On paper this must have seemed like a good idea: to tell the story of the US through its most famous painters, with artworks borrowed from the Washington-based Phillips Collection, one of America’s top art museums.
The fact that America is at something of a cultural crossroads concerning its identity—as either a country of predominantly European heritage or as a “propositional nation” united around certain abstract ideals—no doubt opened up interesting possibilities and made the whole package seem attractive in the planning stage.
However, a visit to the exhibition reveals several major flaws in this promising prospectus. Firstly, like many such exhibitions in Japan, the show is guilty of what I refer to “name-ism,” where organizers strive to get as many big names on the exhibition roster as possible, with little apparent regard for the quality of the works or the damage that showing such apprentice pieces, preparatory sketches, or other inferior examples will cause to the reputations of the artists involved.
A case in point: my interest in this show was first piqued by the inclusion of Jackson Pollock’s name in the publicity material, but anyone expecting to see his wild sprawling canvases full of jazz energy will be sorely disappointed. The exhibition boasts one small, feeble, sub-figurative work of his, painted several years before he encountered the influence of the German surrealist Max Ernst, whose experiments in exploring the subconscious through action painting provided the main inspiration for Pollock’s subsequent career.
As with Pollock, so with most of the other big names here. Edward Hopper, Mark Rothko, and Sam Francis are represented by very few works and certainly not their best.
The exhibition tries a little harder with Georgia O’Keefe, presenting four examples of her desiccated, streamlined figurative art that clearly owes a major debt to art deco. But although O’Keefe is a stylish and aesthetically interesting artist, her art has a morose quality redolent of spinsterhood and death that seems unworthy to represent the ethos of the vibrant culture that America is supposed to be.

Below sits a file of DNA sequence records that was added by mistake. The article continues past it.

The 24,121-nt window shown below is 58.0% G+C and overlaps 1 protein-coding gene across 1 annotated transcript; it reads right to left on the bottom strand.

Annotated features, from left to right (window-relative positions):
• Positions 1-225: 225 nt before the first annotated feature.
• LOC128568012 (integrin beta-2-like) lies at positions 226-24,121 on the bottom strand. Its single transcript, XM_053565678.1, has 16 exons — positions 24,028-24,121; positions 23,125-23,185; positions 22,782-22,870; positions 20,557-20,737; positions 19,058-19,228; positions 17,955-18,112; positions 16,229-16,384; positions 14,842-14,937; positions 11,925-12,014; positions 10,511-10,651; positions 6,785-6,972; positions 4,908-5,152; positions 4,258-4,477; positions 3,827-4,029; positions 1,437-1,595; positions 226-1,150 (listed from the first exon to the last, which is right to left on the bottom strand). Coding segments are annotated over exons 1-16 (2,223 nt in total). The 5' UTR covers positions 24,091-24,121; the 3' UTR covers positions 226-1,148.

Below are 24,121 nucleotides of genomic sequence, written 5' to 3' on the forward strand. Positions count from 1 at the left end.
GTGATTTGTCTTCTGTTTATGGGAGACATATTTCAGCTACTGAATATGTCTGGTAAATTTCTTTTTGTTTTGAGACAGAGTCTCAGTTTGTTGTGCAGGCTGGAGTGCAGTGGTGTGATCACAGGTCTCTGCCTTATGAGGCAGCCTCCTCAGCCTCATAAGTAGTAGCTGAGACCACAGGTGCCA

The saturnine note her paintings sound, however, is echoed by much else in the exhibition. Thomas Eakins’ realist portrait Miss Amelia Van Buren (c.1891) is an excellent work, but the subject is clearly moody and pensive; Rockwell Kent’s Burial of Young Man (1908-11) is gloomier than any funeral needs to be; and Arthur Dove’s Red Sun (1935) glowers out like a sinister eye above an uninviting landscape.
Those painters showing America’s urban facet, like Hopper, Stefan Hirsch, and Edward Bruce, show for the most part cold, alienating vistas in which humans are absent or alone. In New York, Lower Manhattan (1921) Hirsch paints the river black, and even in Bruce’s Power (c.1933) a view of the same city caught in a sunburst, the sunlight is used ironically as if to suggest the sun shining briefly on purgatory.
Although there are occasional exceptions to this somber mood, like the African-American painter Allan Rohan Crite’s cheerful Parade on Hammond Street (1935), Grandma Moses’ endearingly sentimental Hoosick Falls in Winter (1944), and the works of the American impressionists who escaped to Europe, the overall tone built up by the mass of works at this exhibition is of a country and people about as happy and positive as political prisoners in Stalinist Russia.
Perhaps painters are not the best interpreters of the American experience, because the narrative in this exhibition is one of a civilization unhappy in its own skin and feeling alienated within the land to which it had been transplanted. Now if only they had included some Norman Rockwell, we might have had an effective counterbalance to such negativity.
“To See as Artists See: American Art from the Phillips Collection,” The National Art Center Tokyo, until Dec 12 (listing).